Martha Marcy May Marlene — With A Cover of Marcy’s Song (Durkin, 2011)

Martha Marcy May Marlene expresses the tumultuous interaction between past and present. By interweaving certain images and sounds between flashback (memory) and present reality, it illustrates the nature of our memories, and its significant impact in present existence. We are never entirely in the present; aspects of the past are constantly being projected into our lives, either by our memory of them, how they have altered us, or how we behave — unconsciously acting based on previous experience.

The film begins with incessant hammering, from several distinct sources, at the home of the cult. This hammering sets a tone for the remainder of the film. The disturbing noise of hammering is used several times when Marcy (Elizabeth Olsen) begins to drift into a memory. It’s often used as a sound bridge, with us hearing the hammering before the film image segues into the flashback. It is but one of several means that Durkin implements in order to seamlessly interweave the past and present, while attaching an ominous — haunting, yet not horrifying — tone to the intermingled scenes. In other cases, Durkin has Martha walk into a shroud of darkness and come out into the past, or do something that triggers a memory of similar experience, such as when she swims or when she is helping Lucy cook. The interlacing of such images and sounds illustrate, by aesthetic means, the nature of her present reality, that is being constantly disturbed by these strange, dreamlike memories of a time of trauma and intensity. The way in which past and present interact on film, is reflective of the interaction of past and present within the reality of the mind.

The film is quite refreshing in that it doesn’t portray the cult in a one-dimensional fashion. Typically, in films like this, there is a clear indication of how one should feel. Considering the runaway, one immediately assumes that the cult is evil and abusive, and the people are terrible, with misguided ideals. However, despite the film illustrating the impracticality of their ideals — or should I say Patrick’s (John Hawkes) ideals, since the rest follow him — in modern civilized thought, their ideals share some fundamental insights into the nature of existence.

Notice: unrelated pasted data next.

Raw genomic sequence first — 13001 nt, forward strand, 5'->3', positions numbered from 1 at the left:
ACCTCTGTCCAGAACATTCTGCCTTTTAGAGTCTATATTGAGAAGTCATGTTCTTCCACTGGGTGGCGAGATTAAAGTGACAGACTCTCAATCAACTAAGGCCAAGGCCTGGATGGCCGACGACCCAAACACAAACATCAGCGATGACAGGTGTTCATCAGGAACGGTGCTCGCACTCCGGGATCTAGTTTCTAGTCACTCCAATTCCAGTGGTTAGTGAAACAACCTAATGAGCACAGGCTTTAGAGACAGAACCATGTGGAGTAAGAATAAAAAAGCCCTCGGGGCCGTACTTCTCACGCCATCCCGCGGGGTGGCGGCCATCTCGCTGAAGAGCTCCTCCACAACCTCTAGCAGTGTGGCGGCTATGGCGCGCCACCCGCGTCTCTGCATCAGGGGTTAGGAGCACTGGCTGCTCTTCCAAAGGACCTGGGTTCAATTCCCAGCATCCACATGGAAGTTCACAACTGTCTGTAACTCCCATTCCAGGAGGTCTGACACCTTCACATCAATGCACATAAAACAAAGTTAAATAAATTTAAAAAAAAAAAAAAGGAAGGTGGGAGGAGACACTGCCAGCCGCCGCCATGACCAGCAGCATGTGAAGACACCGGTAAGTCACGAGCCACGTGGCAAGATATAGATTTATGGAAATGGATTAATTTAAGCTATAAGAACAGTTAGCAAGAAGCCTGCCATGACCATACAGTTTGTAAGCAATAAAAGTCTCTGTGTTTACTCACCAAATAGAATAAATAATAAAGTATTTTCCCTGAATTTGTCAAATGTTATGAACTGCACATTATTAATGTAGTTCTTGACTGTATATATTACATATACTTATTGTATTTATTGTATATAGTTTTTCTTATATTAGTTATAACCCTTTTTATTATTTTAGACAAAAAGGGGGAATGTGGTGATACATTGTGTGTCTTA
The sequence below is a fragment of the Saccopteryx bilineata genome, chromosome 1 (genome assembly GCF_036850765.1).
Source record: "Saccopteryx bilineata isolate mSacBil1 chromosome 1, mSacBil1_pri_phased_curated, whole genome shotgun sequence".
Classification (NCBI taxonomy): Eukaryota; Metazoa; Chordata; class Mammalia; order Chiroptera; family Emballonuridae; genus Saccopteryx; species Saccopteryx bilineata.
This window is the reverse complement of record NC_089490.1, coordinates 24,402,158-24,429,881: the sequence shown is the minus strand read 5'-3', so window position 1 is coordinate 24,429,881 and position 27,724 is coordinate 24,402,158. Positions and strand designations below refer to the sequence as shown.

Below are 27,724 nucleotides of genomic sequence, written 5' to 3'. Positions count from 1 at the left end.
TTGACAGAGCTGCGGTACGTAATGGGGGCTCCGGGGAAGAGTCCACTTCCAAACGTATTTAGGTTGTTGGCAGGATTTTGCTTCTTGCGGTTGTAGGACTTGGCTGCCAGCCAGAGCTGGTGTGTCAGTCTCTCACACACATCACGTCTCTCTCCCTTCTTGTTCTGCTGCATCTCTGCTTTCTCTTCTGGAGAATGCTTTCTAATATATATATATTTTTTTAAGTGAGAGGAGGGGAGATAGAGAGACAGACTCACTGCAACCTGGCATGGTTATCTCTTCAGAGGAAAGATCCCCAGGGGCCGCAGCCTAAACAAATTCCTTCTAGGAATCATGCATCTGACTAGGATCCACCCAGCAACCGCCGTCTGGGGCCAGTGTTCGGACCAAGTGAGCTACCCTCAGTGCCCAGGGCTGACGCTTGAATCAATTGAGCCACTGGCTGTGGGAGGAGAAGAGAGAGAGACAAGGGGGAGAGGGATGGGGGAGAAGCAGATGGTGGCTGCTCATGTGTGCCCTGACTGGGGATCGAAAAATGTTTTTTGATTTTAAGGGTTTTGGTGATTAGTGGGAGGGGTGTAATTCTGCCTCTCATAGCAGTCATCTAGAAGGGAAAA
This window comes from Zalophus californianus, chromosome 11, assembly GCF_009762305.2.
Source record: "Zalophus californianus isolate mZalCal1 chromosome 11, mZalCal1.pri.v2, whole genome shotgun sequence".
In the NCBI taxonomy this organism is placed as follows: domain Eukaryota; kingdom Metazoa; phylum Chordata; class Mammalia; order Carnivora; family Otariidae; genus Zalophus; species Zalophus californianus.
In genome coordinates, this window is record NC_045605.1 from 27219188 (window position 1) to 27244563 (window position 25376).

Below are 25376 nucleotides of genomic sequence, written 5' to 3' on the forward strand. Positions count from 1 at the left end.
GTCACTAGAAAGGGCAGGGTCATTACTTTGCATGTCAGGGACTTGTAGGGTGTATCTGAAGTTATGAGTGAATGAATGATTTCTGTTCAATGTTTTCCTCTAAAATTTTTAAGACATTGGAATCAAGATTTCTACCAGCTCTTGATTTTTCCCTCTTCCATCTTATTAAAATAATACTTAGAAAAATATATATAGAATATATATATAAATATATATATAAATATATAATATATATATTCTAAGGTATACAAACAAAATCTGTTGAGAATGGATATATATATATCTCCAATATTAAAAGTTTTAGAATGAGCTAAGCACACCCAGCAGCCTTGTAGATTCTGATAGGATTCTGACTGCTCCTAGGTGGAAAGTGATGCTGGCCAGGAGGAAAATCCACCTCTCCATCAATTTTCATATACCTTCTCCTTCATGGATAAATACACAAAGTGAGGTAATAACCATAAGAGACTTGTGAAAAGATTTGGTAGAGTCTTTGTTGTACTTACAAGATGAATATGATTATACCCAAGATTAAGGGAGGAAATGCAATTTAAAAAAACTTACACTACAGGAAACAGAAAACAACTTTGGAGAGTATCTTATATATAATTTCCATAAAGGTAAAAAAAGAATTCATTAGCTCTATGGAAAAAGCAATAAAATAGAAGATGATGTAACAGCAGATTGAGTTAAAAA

In particular, the notion of a cleansing, to rid oneself of vices, including one’s connection to the past — which hinders and limits present awareness — in order to make the mind clear and still, live in the moment, be self supportive, and appreciate life as well as death is not an entirely crazy way of thinking. What is crazy, however, is Patrick’s actions. What he believes to be supporting his ideals, which includes rape and murder, are not necessary in preserving his beliefs. The cult is essentially twisted; their core ideals are twisted in such ways to justify their actions. Regardless, as Marcy believes, there is some substance, and insight in Patrick’s vision. It is only when they kill an innocent man for no reason that Marcy is shook and runs away — traumatized, fractured, and haunted by the past. “Death is pure love”, says Patrick. Yes, that’s a beautiful sentiment; however, it doesn’t justify murder. Confusion remains in Marcy’s mind, as she attempts to figure out what is real and what is not, what is true and what is not, and who is she — what does she, and what should she think.